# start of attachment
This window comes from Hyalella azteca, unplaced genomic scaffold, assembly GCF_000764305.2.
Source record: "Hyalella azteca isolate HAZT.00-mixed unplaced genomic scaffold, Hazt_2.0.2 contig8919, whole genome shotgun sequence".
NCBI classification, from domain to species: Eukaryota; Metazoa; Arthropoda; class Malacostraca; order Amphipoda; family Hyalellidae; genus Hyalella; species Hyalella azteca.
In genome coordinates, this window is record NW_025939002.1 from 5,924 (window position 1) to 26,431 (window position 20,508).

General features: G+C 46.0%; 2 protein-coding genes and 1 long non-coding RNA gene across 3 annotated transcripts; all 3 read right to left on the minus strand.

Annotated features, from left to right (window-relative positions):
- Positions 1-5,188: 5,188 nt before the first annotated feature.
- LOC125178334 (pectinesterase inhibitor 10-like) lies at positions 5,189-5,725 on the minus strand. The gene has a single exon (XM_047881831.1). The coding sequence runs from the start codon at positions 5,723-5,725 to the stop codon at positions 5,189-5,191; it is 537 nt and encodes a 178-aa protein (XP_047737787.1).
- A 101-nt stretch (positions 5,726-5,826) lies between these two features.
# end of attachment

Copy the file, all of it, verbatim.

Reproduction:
This window comes from Hyalella azteca, unplaced genomic scaffold, assembly GCF_000764305.2.
Source record: "Hyalella azteca isolate HAZT.00-mixed unplaced genomic scaffold, Hazt_2.0.2 contig8919, whole genome shotgun sequence".
NCBI classification, from domain to species: Eukaryota; Metazoa; Arthropoda; class Malacostraca; order Amphipoda; family Hyalellidae; genus Hyalella; species Hyalella azteca.
In genome coordinates, this window is record NW_025939002.1 from 5,924 (window position 1) to 26,431 (window position 20,508).

General features: G+C 46.0%; 2 protein-coding genes and 1 long non-coding RNA gene across 3 annotated transcripts; all 3 read right to left on the minus strand.

Annotated features, from left to right (window-relative positions):
- Positions 1-5,188: 5,188 nt before the first annotated feature.
- LOC125178334 (pectinesterase inhibitor 10-like) lies at positions 5,189-5,725 on the minus strand. The gene has a single exon (XM_047881831.1). The coding sequence runs from the start codon at positions 5,723-5,725 to the stop codon at positions 5,189-5,191; it is 537 nt and encodes a 178-aa protein (XP_047737787.1).
- A 101-nt stretch (positions 5,726-5,826) lies between these two features.